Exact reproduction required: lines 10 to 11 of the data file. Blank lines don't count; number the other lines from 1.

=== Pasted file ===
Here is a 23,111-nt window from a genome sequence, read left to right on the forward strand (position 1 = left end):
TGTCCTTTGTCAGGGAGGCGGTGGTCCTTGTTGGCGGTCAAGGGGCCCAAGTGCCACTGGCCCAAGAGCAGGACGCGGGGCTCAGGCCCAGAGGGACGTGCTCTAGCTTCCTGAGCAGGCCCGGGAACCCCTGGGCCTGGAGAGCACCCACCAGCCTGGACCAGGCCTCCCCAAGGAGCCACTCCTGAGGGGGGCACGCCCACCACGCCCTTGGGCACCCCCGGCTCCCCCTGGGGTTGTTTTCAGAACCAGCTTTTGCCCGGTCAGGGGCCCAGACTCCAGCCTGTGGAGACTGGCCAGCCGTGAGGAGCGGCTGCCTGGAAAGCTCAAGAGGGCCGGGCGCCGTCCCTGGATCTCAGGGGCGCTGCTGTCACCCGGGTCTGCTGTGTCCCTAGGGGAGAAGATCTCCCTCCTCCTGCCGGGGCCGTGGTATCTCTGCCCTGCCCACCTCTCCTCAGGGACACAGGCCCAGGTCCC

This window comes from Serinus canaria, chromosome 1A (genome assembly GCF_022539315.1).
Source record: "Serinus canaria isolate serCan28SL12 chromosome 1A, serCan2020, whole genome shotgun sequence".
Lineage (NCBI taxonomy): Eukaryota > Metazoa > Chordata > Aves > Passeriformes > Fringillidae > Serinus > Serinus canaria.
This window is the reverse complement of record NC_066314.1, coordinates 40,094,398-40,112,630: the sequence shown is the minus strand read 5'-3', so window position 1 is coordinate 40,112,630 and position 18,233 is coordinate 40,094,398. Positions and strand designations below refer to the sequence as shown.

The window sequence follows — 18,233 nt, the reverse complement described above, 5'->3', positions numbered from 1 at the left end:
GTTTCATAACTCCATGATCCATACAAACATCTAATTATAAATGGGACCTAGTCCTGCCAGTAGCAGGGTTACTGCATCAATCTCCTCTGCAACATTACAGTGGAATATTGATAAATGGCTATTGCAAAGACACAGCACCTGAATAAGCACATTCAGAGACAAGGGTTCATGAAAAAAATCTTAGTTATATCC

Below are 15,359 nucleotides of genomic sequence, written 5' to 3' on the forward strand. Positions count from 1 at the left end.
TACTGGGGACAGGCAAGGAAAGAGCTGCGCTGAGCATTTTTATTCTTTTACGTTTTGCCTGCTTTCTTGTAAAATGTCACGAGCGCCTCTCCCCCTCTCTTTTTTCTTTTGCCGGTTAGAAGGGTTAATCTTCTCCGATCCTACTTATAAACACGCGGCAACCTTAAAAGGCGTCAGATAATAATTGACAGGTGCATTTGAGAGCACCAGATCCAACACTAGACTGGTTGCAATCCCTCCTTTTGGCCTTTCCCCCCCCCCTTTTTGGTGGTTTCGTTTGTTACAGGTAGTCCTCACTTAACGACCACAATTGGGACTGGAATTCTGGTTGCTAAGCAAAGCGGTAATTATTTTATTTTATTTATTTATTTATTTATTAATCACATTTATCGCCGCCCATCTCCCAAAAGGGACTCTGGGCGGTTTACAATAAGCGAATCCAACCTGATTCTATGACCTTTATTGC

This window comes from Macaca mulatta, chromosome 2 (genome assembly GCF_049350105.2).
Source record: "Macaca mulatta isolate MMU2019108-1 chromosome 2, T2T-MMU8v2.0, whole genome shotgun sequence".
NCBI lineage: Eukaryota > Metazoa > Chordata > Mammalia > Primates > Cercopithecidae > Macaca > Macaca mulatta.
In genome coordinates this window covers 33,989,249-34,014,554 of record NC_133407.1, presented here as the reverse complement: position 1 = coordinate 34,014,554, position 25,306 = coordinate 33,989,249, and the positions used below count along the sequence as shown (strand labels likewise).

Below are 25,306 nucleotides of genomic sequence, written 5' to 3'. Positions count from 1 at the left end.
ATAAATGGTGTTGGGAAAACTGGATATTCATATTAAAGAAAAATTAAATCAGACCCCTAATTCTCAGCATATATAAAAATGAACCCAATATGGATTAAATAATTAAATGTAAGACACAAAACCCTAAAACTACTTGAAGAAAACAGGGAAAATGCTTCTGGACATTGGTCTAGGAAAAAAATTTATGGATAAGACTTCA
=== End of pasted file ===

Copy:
TACTGGGGACAGGCAAGGAAAGAGCTGCGCTGAGCATTTTTATTCTTTTACGTTTTGCCTGCTTTCTTGTAAAATGTCACGAGCGCCTCTCCCCCTCTCTTTTTTCTTTTGCCGGTTAGAAGGGTTAATCTTCTCCGATCCTACTTATAAACACGCGGCAACCTTAAAAGGCGTCAGATAATAATTGACAGGTGCATTTGAGAGCACCAGATCCAACACTAGACTGGTTGCAATCCCTCCTTTTGGCCTTTCCCCCCCCCCTTTTTGGTGGTTTCGTTTGTTACAGGTAGTCCTCACTTAACGACCACAATTGGGACTGGAATTCTGGTTGCTAAGCAAAGCGGTAATTATTTTATTTTATTTATTTATTTATTTATTAATCACATTTATCGCCGCCCATCTCCCAAAAGGGACTCTGGGCGGTTTACAATAAGCGAATCCAACCTGATTCTATGACCTTTATTGC

This window comes from Macaca mulatta, chromosome 2 (genome assembly GCF_049350105.2).